Invisible Warrior: Sickle Cell Disease societal engagement project

The Invisible Warrior project is designed to increase the understanding of sickle cell disease. Next to increasing awareness around what is the disease and who can get it, our project also focuses on the effects this disease has on the mental health of patients and their support networks. Our team visits local schools and, in parallel, organises workshops for patients and their friends and family.

The Invisible Warrior societal engagement project is supported by Imperial’s Rapid Response Seed Fund.

 

What is sickle cell disease?

Sickle cell disease is a genetic disease that affects the red blood cells in the body. Red blood cells are normally round. In a patient with sickle cell disease, some of the red blood cells become deformed and have a sickle shape (see animation below).

Sickle cell disease limits the red blood cell's ability to transport blood around the body and can cause episodes of severe pain in sufferers – called a crisis. Sickle cell disease is particularly common in sub-Saharan countries in Africa and in the UK mostly found in people with an African or Caribbean family background.

 

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The Project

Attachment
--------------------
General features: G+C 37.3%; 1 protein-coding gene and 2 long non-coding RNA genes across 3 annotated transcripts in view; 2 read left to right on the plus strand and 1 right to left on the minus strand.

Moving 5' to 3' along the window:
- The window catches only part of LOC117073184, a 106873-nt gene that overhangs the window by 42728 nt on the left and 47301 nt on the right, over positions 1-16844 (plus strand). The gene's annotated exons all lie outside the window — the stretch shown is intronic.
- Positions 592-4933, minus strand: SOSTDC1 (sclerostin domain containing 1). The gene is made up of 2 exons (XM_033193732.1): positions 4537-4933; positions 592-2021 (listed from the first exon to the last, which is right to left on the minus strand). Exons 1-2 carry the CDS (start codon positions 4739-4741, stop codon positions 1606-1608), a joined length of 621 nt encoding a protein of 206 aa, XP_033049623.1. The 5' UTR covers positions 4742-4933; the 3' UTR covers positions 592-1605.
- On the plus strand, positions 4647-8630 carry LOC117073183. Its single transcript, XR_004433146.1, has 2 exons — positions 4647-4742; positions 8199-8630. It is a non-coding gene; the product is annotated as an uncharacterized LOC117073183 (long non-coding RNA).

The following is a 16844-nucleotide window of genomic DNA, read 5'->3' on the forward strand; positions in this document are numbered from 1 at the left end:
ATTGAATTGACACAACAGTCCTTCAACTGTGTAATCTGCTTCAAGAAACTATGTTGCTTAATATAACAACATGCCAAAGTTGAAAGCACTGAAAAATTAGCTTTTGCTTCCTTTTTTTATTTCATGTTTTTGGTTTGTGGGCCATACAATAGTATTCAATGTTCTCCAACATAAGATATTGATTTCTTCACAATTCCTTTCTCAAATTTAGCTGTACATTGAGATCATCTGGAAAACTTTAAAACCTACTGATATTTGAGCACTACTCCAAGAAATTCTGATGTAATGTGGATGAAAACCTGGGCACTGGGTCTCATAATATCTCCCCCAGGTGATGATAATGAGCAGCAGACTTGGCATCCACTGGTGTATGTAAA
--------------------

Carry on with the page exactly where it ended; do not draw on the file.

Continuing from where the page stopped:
Digital school visits

We digitally visit primary and secondary schools to deliver interactive workshops. In one part of the session, we focus on sickle cell disease: the students learn what sickle cell disease is, what causes it and who can get it. Then sickle cell warrior Louisa shares her life story living with sickle cell disease, after which the students can ask her questions. During this, the students will work on an exercise reflecting on mental health and invisible disabilities. In this exercise, students draw a person from the inside and the outside (this can be a sickle cell patient, or it can be themselves when they felt happy or low).

During the other part of the class, Josefin Ahnström talks about her life as a blood scientist at Imperial. Josefin explains the different components of blood, their function and how they can be studied in the lab. She shares images and videos working in the lab, talks about the cultural diversity of her colleagues and combining being a scientist with being a mother. Then students can ask Josefin questions about her life as a scientist, blood and her research.

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